A Serious Use for Comic Books

February 22, 2012

By Magdalena Stuehrmann, Class of 2015

For teenagers who are victims of abuse or maltreatment, the child welfare system can be confusing and overwhelming.

George Washington University students are working to make the process easier for these teens through an easy-to-understand source: the comic book.

GW Assistant Professor of Writing Phillip Troutman is leading a new service-learning University Writing Program course called Serious Comix, designed for students with an interest in graphic novels and comics. This semester, Dr. Troutman’s class is partnering with local nonprofit organization Safe Shores: The D.C. Children’s Advocacy Center to produce comic-book-style informational booklets designed to help teenagers understand the legal system, prepare to appear in court and educate them on issues such as self-esteem and dating violence.

Safe Shores was founded in 1994 to help provide a child-friendly approach to the investigation and prosecution of child abuse cases in the District of Columbia. The organization is designed to offer a safe and supportive environment for their clients throughout the legal and investigative process, which can often be traumatic and bewildering for children and teens. Safe Shores is involved in as many as 1,100 cases each year.

The majority of Safe Shores clients are preteens, but teenagers are involved in about 10 percent of the cases, said Jessica Galimore, senior victims services associate at Safe Shores. The organization provides informational booklets to children, parents and teens about the processes that they can expect to go through and educational resources for moving forward.

But while the organization has age appropriate materials for children and adults, the material it has for teenagers would be far more suitable for a younger audience, said Dr. Troutman.

“It’s such a problem that I don’t think they even use the booklets anymore,” he said.

Serious Comix is designed to fill this gap while providing the students with an academic and service experience. Students will spend the semester learning about comics and graphic novels as art forms. Students will also write about comics in an academic context and learn how to synthesize information gleaned from texts such as comics. By the end of the semester, students will have produced booklets designed for teenage clients at Safe Shores.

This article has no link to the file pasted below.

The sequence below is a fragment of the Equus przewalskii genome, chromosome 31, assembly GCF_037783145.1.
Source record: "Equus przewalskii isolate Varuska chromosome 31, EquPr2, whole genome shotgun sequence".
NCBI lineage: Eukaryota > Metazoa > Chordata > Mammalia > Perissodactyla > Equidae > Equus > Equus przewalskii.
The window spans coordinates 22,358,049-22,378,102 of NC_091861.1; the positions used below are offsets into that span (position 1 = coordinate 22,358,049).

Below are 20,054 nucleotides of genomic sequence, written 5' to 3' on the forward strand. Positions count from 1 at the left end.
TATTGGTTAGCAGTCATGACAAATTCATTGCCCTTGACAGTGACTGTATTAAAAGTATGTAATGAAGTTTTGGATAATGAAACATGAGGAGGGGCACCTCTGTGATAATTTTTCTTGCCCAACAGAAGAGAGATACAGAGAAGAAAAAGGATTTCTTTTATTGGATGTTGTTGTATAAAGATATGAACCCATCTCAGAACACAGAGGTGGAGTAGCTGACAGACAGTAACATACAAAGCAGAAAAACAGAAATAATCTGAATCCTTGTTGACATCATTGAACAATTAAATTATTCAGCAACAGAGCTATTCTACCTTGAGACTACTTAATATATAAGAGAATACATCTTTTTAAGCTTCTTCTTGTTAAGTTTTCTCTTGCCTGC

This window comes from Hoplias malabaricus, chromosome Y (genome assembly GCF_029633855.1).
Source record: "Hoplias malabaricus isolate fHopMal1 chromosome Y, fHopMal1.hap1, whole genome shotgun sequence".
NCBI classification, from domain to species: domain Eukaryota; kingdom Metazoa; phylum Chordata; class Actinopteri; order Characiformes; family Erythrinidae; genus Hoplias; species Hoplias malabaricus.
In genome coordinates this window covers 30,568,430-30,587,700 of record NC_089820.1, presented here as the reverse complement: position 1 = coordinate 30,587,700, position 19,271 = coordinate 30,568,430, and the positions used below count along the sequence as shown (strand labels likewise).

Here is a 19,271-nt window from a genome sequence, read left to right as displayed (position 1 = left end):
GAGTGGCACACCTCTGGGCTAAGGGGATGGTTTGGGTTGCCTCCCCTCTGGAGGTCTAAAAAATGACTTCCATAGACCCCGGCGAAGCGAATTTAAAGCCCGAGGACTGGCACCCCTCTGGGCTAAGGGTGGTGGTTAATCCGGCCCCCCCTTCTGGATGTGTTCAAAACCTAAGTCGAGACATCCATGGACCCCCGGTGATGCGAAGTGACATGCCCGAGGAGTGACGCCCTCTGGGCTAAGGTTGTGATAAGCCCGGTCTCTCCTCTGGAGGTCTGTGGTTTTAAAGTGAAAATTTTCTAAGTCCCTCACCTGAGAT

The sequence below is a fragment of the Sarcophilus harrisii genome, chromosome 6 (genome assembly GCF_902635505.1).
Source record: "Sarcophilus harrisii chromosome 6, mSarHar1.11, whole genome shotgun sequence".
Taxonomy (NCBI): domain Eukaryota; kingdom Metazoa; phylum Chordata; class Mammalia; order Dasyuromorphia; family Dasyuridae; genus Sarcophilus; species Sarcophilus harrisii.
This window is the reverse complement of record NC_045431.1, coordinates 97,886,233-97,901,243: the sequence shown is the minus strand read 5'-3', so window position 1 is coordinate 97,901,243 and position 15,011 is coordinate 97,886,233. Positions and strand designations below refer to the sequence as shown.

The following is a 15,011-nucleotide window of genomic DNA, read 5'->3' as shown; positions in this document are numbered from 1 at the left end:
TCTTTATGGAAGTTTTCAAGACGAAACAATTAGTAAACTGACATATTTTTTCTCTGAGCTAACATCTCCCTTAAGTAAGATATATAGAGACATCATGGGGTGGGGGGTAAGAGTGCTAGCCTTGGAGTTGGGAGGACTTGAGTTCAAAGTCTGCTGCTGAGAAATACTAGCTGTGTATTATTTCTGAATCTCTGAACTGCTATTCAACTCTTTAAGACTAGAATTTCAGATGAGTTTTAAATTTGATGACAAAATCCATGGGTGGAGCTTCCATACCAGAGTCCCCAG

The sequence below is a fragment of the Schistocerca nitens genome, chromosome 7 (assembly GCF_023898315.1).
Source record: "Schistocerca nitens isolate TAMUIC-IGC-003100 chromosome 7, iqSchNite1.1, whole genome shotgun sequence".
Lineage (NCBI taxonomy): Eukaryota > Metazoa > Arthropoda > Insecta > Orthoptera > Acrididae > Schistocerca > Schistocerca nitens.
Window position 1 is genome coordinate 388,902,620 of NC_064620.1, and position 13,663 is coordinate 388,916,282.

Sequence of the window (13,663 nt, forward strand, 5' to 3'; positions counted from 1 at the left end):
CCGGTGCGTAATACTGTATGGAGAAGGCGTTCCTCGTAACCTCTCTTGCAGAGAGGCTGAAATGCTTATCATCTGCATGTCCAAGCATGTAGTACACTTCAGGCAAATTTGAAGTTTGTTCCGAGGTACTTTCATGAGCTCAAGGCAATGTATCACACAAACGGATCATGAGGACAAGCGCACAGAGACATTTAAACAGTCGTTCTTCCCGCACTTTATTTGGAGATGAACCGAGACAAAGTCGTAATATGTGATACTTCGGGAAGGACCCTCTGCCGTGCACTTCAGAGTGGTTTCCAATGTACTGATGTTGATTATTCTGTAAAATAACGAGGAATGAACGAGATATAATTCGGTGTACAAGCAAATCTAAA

Ms. Galimore said the comics will fill a need by providing critical information and helping facilitate discussions between teens and their parents or guardians.

“After a teenager becomes involved in a case of abuse or maltreatment, there can be difficult conversations surrounding everyday life,” said Ms. Galimore. “We intend for the materials created by the GW students to be a resource utilized by our clients after their experience with our victim services program during their case investigation.”

Serious Comix is both a service-learning and a University Writing Program course. Service learning at GW consists of academic courses in various disciplines that have community service incorporated into their curricula. The University Writing Program is a mandatory first-year writing program in which students learn the basics of college writing. Classes are offered on subjects as varied as Harry Potter, film noir, the inner workings of the human brain and country music.

Last year, Ms. Galimore asked Dr. Troutman to incorporate the course he was teaching about comics with Safe Shores’ need for better informational brochures.

Katherine Mead, a service-learning scholar with the Center for Civic Engagement and Public Service, worked with Dr. Troutman and Safe Shores to create a syllabus for the service-learning course and act as a liaison between the class and the organization.

“I think this will be a great opportunity for the students, but it will also really help the community too,” said Ms. Mead.

The use of comics might seem unusual, but Dr. Troutman said the form could be an excellent way to reach a teenage audience.

“Safe Shores thinks that short comics might provide an accessible medium, one that could treat the issues seriously, but with something of a light touch,” said Dr. Troutman. “The idea is that these comics might serve as a conversation piece for later on.”

Connor Delaney, a freshman student taking the course, is looking forward to the service-learning experience and is eager to help.

“I want to create something that could help facilitate discussions between parents and teens,” he said. “I want it to be something that Safe Shores can really use to help these teens.”


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